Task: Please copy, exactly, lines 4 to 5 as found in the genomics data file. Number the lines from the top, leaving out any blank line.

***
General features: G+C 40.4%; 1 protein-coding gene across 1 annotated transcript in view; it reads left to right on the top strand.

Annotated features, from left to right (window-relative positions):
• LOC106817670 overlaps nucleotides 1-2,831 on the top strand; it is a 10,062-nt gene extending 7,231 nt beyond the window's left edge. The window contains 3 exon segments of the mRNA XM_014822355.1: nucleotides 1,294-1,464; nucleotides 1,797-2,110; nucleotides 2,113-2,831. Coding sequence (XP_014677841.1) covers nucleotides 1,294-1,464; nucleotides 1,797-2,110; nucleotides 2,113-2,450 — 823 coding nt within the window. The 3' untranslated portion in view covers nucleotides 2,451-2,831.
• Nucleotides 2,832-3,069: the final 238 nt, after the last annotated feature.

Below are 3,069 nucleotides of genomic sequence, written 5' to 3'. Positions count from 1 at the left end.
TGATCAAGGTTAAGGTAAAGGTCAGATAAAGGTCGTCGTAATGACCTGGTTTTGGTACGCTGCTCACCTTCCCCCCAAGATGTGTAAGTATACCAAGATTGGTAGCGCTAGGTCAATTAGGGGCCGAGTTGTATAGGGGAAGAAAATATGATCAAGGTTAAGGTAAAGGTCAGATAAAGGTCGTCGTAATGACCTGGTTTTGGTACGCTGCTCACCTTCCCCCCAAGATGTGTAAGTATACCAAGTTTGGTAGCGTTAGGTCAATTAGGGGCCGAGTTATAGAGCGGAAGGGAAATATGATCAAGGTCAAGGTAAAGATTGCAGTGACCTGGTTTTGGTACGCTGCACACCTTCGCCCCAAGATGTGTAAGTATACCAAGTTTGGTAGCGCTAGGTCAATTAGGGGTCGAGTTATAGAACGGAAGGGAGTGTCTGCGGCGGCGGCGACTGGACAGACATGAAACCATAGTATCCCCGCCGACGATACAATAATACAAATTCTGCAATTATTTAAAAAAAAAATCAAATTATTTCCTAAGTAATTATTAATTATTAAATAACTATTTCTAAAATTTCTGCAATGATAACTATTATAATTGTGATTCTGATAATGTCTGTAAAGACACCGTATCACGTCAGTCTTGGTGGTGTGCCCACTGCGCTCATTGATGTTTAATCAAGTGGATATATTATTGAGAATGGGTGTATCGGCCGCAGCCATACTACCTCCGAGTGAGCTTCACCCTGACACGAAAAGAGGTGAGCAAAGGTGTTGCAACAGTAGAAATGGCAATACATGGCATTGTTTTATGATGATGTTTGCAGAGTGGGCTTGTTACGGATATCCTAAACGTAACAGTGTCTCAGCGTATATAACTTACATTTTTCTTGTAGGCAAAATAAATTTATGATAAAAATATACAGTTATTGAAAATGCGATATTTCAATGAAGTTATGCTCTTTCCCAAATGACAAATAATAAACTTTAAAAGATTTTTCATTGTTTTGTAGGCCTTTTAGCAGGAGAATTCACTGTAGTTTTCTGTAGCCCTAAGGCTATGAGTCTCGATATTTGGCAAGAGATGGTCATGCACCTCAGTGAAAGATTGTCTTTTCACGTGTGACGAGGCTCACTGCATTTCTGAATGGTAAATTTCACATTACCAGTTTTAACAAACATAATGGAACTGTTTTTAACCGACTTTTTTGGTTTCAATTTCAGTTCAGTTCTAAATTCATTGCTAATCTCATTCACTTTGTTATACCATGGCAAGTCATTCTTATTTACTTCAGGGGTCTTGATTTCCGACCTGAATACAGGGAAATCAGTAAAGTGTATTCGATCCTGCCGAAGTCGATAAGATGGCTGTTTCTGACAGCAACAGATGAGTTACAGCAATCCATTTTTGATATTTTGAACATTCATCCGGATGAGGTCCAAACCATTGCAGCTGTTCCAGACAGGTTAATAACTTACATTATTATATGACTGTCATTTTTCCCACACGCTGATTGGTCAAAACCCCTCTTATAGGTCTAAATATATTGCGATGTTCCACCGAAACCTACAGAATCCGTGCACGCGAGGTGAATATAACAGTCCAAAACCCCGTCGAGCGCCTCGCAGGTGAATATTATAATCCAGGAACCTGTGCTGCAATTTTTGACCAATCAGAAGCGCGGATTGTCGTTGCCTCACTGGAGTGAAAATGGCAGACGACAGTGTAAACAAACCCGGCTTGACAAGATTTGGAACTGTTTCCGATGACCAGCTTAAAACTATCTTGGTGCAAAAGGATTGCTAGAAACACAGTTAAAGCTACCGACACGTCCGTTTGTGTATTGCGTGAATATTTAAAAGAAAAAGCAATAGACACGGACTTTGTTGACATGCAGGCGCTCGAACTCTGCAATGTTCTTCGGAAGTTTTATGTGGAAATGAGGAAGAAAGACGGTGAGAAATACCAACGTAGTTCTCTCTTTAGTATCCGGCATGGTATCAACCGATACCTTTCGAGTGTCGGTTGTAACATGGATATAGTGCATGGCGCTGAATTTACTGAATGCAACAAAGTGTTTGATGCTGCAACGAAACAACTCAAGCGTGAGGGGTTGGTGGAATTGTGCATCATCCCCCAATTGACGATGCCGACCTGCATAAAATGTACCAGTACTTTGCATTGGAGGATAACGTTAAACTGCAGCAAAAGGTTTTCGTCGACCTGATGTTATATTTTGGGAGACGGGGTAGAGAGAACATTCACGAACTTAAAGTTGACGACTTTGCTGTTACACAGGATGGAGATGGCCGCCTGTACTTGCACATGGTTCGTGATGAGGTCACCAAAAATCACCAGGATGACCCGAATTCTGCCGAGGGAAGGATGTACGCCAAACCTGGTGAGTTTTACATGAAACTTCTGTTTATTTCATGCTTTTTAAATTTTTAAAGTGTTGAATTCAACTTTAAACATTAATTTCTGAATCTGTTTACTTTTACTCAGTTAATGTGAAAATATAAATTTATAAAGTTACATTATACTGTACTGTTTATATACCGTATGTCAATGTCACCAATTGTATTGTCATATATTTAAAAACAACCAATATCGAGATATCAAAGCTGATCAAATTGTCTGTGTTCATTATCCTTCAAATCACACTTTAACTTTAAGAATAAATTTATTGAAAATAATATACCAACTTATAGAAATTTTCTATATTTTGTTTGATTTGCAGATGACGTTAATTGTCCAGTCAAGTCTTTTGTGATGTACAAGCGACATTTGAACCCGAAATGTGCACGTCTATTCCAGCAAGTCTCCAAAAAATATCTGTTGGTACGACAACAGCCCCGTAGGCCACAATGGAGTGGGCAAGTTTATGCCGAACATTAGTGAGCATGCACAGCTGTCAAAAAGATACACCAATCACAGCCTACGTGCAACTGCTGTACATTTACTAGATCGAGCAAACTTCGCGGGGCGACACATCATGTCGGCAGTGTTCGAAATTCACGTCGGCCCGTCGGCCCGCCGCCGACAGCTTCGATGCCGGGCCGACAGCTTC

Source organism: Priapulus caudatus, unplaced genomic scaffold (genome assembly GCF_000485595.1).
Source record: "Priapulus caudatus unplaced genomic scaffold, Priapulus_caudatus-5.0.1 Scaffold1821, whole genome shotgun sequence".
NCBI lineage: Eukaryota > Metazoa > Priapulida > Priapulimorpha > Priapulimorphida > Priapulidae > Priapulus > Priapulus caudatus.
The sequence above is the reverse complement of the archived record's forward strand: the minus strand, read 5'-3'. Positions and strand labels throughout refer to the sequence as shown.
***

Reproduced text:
• Nucleotides 2,832-3,069: the final 238 nt, after the last annotated feature.

Below are 3,069 nucleotides of genomic sequence, written 5' to 3'. Positions count from 1 at the left end.